A Collection of State-papers, Relative to the First Acknowledgment of the Sovereignty of the United States of America, and the Reception of Their Minister Plenipotentiary, by Their High Mightinesses the States General of the United Netherlands : to Which
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Relative to the First Acknowledgment of the
Sovereignty of the United States of America,
And the Reception of their
Minister Plenipotentiary, by their High Mightinesses the
States General of the United Netherlands.
To which is prefixed, the Political Character of
Ambassador Plenipotentiary from the States of North America,
to their High Mightinesses the States General of the
United Provinces of the Netherlands.
By an American.
An Essay on Canon and Feudal Law,
By JOHN ADAMS, Esq;
Printed for John Fielding, No. 23, Pater-noster-row;
John Debrett, opposite Burlington-House, Piccadilly; and
John Sewell, No. 32, Cornhill. 1782.
[Entered at Stationers-Hall.]
As the States General of the United Provinces haveacknowledged the independency of the United Statesof North America, and made a treaty of commerce withthem, it may not be improper to prefix a short account ofJohn Adams, Esq; who, pursuing the interests of hiscountry, hath brought about these important events.
Mr. Adams is descended from one of the first familieswhich founded the colony of the Massachusets Bay in 1630.He applied himself early to the study of the laws of hiscountry; and no sooner entered upon the practice thereof,but he drew the attention, admiration, and esteem ofhis countrymen, on account of his eminent abilities andprobity of character. Not satisfied with barely maintainingthe rights of individuals, he soon signalized himselfin the defence of his country, and mankind at large, bywriting his admirable Dissertation on the Canon andFeudal Laws; a work so well worth the attention of everyman who is an enemy to ecclesiastical and civil tyranny,that it is here subjoined. It showed the author at an earlyperiod capable of seconding efficaciously the formation ofrepublics on the principles of justice and virtue. Such aman became most naturally an object of Governor Barnard'sseduction. The perversion of his abilities might be of use ina bad cause; the corruption of his principles might tarnishthe best. But the arts of the Governor, which had succeededwith so many, were ineffectual with Mr. Adams, whoopenly declared he would not accept a favour, however[Pg 2]flatteringly offered, which might in any manner connecthim with the enemy of the rights of his country, or tendto embarrass him, as it had happened with too manyothers, in the discharge of his duty to the public. Seductionthus failing of its ends, calumny, menaces, andthe height of power were made use of against him. Theylost the effect proposed, but had that, which the show ofbaseness and violence ever produce on a mind truly virtuous.They increased his honest firmness, because theymanifested, that the times required more than ordinaryexertions of manliness. In consequence of this conduct,Mr. Adams obtained the highest honours which a virtuousman can receive from the good and the bad. He washonoured with the disapprobation of the Governor, whorefused his admission into the council of the province;and he met with the applause of his countrymen in general,who sent him to assist at the Congress in 1774,in which he was most active, being one of the principalpromoters of the famous resolution of the 4th of July,when the colonies declared themselves free and independentstates.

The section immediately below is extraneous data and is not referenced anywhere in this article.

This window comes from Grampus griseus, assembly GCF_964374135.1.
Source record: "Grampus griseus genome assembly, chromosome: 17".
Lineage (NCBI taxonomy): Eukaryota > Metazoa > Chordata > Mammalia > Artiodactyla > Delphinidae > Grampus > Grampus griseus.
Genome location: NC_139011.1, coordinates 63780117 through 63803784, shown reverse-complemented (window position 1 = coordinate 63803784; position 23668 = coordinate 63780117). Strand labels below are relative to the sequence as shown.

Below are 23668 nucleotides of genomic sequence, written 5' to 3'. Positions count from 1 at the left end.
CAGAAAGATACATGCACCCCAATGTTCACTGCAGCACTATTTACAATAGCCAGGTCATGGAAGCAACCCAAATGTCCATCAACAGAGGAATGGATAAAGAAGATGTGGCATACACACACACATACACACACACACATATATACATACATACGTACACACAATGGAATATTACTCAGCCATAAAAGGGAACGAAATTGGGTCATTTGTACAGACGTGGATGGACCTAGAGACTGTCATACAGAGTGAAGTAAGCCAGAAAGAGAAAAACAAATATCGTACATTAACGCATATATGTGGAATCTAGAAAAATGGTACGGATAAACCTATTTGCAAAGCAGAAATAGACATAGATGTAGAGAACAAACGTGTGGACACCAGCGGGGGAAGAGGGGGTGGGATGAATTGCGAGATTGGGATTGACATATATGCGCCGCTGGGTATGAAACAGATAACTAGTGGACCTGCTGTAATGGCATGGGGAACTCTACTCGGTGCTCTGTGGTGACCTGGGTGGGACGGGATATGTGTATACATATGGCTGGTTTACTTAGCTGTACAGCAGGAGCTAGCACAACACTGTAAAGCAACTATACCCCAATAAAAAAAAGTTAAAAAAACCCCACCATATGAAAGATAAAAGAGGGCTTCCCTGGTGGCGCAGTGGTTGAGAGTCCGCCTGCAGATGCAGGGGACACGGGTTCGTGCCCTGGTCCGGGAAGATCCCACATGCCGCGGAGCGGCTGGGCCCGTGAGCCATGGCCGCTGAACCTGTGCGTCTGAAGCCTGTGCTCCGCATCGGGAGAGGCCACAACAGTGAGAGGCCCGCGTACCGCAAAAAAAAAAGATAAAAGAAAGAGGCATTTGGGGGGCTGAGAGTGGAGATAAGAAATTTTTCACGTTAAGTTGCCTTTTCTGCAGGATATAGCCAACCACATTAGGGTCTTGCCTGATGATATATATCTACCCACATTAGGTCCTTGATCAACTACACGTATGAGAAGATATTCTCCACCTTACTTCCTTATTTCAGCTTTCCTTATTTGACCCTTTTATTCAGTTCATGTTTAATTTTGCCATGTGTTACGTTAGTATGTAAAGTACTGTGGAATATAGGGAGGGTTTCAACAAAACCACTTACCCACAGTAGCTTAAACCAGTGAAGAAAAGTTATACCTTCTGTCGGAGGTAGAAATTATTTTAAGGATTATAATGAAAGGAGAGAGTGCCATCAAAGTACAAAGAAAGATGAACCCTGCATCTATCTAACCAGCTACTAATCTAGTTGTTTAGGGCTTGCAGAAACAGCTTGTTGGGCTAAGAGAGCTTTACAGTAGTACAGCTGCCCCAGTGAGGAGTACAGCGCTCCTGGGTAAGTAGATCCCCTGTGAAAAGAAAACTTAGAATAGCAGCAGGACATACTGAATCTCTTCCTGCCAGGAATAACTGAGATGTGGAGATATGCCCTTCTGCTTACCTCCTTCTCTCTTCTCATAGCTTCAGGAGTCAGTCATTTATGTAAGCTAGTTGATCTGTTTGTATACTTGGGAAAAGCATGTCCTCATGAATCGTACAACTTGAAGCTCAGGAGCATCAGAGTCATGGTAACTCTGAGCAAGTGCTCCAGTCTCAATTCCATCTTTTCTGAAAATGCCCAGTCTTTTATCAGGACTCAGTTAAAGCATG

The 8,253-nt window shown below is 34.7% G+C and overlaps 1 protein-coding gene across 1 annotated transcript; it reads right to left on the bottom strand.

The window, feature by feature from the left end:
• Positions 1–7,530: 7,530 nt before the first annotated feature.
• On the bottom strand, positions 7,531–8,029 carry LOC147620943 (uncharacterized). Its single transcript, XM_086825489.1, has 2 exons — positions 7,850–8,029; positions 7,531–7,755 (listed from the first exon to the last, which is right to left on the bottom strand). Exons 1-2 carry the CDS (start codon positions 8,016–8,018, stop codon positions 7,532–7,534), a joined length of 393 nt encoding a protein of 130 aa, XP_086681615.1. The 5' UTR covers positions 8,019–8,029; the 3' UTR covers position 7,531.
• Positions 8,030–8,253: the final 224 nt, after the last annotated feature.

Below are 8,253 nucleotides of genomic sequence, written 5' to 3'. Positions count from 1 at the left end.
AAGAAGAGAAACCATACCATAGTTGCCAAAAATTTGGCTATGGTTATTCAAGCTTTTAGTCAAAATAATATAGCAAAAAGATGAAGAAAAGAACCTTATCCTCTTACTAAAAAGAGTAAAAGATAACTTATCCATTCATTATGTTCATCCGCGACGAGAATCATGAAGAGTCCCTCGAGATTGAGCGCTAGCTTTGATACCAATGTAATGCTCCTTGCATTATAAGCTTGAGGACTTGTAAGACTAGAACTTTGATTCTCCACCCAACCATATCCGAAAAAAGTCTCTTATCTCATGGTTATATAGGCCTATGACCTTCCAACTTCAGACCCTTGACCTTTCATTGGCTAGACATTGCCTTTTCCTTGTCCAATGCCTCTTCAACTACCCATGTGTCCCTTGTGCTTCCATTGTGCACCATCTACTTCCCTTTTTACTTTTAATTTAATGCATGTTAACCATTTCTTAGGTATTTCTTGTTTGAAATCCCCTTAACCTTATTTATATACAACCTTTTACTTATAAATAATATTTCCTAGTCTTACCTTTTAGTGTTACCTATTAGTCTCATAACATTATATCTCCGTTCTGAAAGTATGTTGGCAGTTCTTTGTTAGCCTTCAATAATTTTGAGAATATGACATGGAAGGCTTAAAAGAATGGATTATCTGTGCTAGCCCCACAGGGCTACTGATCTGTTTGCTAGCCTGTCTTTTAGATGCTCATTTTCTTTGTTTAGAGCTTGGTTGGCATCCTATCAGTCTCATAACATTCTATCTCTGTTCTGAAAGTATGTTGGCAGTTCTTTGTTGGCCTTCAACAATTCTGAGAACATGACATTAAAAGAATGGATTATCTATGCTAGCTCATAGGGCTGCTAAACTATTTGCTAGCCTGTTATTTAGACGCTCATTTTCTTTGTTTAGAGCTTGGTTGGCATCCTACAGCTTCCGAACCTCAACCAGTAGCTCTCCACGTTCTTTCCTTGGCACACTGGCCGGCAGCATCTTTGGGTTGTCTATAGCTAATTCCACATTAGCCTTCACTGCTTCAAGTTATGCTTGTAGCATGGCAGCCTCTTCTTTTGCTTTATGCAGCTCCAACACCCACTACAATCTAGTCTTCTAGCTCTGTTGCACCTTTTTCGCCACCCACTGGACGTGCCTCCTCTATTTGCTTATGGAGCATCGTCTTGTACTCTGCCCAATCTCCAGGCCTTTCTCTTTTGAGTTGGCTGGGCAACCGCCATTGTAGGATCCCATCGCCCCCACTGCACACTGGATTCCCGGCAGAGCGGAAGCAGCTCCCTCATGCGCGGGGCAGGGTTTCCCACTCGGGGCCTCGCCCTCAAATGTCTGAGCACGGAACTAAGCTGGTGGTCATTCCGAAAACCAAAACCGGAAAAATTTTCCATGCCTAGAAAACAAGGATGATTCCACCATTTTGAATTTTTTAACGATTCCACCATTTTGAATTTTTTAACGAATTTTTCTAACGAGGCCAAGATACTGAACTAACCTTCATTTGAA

This step being taken, Mr. Adams saw the inefficacy ofmeeting the English Commissioners, and voted againstthe proposition; Congress, however, having determinedto pursue this measure, sent him, together with Dr.Franklin and Mr. Rutledge, to General Howe's headquarters. These Deputies, leading with them, in a manlyway, the hostages which the general had given for theirsecurity, marched to the place of conference, in the midstof twenty thousand men ranged under arms. Whetherthis military shew was meant to do honour to the Americans,or to give them an high idea of the English force,is not worth enquiry. If its object was to terrify the Deputiesof Congress, it failed; making no more impressionon them, than the sudden discovery of elephants did uponcertain embassadors of old. The utmost politeness havingpassed on both sides, the conference ended, as had beenforeseen, without any effect.